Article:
As early as 1794, the architect Pierre-Charles L'Enfant recommended a fort on this muddy island to protect Philadelphia from attack. The War of 1812 confirmed that forts needed to lie at a considerable distance from the cities they defended, and an ambitious series of national fortifications was planned. A fort in the traditional “star” shape was built here (1816–1827), but its foundations shifted in soggy ground, and it was demolished after a fire in 1831. A second fort was begun but was damaged by a flood, and all work stopped during a lawsuit over ownership of the island. Clearing, foundation work, and pile driving for the present edifice took place in 1848–1852, and stone walls began to rise, with outer facings of Quincy, Massachusetts, granite. Work dragged on until 1868, by which time the island had served as a fetid detention camp for thousands of Confederate prisoners, with more than forty buildings surrounding the fort. All evidence of this sprawling wartime facility was later buried under dredge spoils. Fort Delaware was modified during the Spanish-American War by the insertion of a Three Gun Lift, a hulking concrete-with-sand-core battery to house disappearing guns. One of the two original Officers' Quarters and half of the barracks were demolished. The fort was abandoned after World War II, having never fired a shot against an enemy. Vandals worked the place over even after the state park was established in 1951. Professional restoration and interpretation of the imposing ruins began in 1995, and 40,000 tourists now visit annually. Prison barracks have been re-created; staff offices, mess halls, supply room, and officers' quarters have been restored; and fiberglass replica cannons added. There has been talk of over-restoration by eliminating the historic, concrete additions of the 1890s.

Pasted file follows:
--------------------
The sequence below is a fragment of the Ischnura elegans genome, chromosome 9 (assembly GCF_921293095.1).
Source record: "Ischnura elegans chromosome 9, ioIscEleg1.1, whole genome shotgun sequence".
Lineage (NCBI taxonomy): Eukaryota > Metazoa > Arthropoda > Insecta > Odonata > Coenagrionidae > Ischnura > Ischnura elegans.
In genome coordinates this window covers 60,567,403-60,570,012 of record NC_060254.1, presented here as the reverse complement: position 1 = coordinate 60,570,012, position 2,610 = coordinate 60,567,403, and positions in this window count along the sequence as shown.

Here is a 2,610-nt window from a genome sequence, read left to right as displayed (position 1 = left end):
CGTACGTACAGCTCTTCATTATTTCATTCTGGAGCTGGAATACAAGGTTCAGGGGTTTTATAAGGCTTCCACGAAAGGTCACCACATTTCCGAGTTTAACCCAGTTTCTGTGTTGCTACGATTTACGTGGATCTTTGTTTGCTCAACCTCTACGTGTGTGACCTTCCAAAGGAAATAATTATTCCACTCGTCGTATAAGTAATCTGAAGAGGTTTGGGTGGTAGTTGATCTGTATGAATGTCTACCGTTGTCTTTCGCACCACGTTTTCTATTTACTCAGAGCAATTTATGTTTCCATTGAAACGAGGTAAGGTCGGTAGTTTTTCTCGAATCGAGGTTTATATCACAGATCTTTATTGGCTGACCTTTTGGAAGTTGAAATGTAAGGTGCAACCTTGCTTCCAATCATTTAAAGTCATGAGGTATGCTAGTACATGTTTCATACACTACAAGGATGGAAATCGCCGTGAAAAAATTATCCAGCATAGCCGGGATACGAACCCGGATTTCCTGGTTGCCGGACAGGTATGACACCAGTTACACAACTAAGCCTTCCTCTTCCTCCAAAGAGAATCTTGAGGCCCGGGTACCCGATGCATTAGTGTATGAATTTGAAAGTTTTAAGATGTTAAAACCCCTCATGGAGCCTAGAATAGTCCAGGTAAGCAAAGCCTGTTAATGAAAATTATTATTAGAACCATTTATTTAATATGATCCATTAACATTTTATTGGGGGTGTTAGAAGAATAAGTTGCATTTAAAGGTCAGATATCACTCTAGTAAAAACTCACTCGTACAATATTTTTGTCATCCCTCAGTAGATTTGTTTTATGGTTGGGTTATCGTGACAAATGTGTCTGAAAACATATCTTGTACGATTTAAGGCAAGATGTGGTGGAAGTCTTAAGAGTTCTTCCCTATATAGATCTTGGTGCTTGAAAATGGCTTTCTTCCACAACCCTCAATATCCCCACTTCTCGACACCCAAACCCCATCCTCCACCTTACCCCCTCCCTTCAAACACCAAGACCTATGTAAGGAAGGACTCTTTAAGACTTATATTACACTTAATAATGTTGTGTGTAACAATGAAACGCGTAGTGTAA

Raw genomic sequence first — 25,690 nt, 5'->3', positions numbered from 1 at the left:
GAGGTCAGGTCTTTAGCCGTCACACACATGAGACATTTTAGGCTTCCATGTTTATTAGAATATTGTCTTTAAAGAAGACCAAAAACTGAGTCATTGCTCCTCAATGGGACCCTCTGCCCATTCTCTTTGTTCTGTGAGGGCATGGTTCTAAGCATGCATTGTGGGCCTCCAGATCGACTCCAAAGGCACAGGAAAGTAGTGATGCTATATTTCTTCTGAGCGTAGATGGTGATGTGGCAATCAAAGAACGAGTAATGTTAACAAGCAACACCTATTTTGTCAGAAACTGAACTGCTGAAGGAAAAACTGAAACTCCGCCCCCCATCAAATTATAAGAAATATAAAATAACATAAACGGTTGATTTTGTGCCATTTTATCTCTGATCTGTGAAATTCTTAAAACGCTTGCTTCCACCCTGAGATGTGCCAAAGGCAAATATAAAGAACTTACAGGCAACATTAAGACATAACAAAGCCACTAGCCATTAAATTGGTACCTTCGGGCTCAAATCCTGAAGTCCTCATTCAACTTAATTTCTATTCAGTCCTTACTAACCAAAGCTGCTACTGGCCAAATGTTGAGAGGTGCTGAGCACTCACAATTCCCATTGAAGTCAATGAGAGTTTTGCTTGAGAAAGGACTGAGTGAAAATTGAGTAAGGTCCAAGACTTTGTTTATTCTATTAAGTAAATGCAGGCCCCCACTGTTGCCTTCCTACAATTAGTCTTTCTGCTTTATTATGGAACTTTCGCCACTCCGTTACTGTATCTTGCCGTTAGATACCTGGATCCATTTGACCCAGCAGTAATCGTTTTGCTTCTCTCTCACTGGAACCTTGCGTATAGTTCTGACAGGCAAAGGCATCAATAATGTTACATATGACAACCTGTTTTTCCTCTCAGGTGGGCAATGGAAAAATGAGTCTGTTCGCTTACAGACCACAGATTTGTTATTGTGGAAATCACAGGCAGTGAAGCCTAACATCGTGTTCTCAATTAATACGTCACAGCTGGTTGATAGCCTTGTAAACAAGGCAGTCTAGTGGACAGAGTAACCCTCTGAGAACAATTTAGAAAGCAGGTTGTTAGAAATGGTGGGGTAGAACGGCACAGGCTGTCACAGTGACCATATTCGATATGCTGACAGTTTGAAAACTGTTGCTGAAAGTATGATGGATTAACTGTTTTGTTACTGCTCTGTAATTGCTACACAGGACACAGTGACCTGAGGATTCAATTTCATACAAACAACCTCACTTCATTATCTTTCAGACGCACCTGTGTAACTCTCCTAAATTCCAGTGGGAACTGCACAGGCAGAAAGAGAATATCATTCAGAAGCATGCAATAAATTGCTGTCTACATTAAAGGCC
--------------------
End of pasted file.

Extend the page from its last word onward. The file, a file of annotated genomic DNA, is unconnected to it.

The six-acre fort consists of five polygonal bastions at the corners, with three-story ramparts between. The outer granite wall, or scarp, rises steeply above a water-filled ditch. One enters over a drawbridge and through a pedimented sally port with massive doors. Inside is a grassy parade ground. Guns were mounted inside the walls as well as on the terreplain on top, which offers sweeping views of the river. The gun emplacements have iron rails in the floor (along which the carriages swiveled) and embrasures cut into the massive stone walls. Heavy, yet graceful, brick arches (in utilitarian English bond) form complex geometries, as do circular stairs of granite. The whole comprises a fascinating labyrinth of dark, dripping, echoing corridors with slimy walls. Fort Delaware is one of the state's most significant buildings, its rugged construction insuring exceptional preservation in spite of the vandalism. A must-see for any Civil War buff, it is far better preserved than the more famous, war-shattered Fort Sumter at Charleston.